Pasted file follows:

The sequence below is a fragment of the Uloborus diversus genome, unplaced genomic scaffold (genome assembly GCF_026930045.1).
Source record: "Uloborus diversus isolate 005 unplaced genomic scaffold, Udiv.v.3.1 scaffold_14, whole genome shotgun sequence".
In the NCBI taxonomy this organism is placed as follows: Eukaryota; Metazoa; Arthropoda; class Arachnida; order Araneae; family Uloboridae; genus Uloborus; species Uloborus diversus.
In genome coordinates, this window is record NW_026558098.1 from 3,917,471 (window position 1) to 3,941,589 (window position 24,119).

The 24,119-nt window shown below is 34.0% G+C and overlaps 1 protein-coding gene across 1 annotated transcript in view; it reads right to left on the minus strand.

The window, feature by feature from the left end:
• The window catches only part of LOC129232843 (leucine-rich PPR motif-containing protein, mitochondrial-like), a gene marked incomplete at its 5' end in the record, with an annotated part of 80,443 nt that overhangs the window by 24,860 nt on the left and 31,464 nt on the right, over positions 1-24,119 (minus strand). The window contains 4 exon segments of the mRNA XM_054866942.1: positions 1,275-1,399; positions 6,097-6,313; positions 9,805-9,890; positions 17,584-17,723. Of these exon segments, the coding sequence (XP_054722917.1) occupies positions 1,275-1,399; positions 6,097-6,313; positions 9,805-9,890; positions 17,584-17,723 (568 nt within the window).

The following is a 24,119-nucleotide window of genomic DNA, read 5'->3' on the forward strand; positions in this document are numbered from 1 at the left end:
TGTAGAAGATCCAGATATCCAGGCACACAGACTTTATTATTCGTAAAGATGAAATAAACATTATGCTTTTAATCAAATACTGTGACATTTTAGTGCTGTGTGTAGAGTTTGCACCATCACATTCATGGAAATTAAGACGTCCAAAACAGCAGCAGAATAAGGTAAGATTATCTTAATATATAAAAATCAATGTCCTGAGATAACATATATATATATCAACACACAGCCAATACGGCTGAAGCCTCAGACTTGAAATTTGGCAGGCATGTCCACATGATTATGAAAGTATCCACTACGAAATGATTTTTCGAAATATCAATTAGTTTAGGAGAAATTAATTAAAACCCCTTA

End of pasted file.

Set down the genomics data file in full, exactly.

The sequence below is a fragment of the Uloborus diversus genome, unplaced genomic scaffold (genome assembly GCF_026930045.1).
Source record: "Uloborus diversus isolate 005 unplaced genomic scaffold, Udiv.v.3.1 scaffold_14, whole genome shotgun sequence".
In the NCBI taxonomy this organism is placed as follows: Eukaryota; Metazoa; Arthropoda; class Arachnida; order Araneae; family Uloboridae; genus Uloborus; species Uloborus diversus.
In genome coordinates, this window is record NW_026558098.1 from 3,917,471 (window position 1) to 3,941,589 (window position 24,119).

The 24,119-nt window shown below is 34.0% G+C and overlaps 1 protein-coding gene across 1 annotated transcript in view; it reads right to left on the minus strand.

The window, feature by feature from the left end:
• The window catches only part of LOC129232843 (leucine-rich PPR motif-containing protein, mitochondrial-like), a gene marked incomplete at its 5' end in the record, with an annotated part of 80,443 nt that overhangs the window by 24,860 nt on the left and 31,464 nt on the right, over positions 1-24,119 (minus strand). The window contains 4 exon segments of the mRNA XM_054866942.1: positions 1,275-1,399; positions 6,097-6,313; positions 9,805-9,890; positions 17,584-17,723. Of these exon segments, the coding sequence (XP_054722917.1) occupies positions 1,275-1,399; positions 6,097-6,313; positions 9,805-9,890; positions 17,584-17,723 (568 nt within the window).

The following is a 24,119-nucleotide window of genomic DNA, read 5'->3' on the forward strand; positions in this document are numbered from 1 at the left end:
TGTAGAAGATCCAGATATCCAGGCACACAGACTTTATTATTCGTAAAGATGAAATAAACATTATGCTTTTAATCAAATACTGTGACATTTTAGTGCTGTGTGTAGAGTTTGCACCATCACATTCATGGAAATTAAGACGTCCAAAACAGCAGCAGAATAAGGTAAGATTATCTTAATATATAAAAATCAATGTCCTGAGATAACATATATATATATCAACACACAGCCAATACGGCTGAAGCCTCAGACTTGAAATTTGGCAGGCATGTCCACATGATTATGAAAGTATCCACTACGAAATGATTTTTCGAAATATCAATTAGTTTAGGAGAAATTAATTAAAACCCCTTA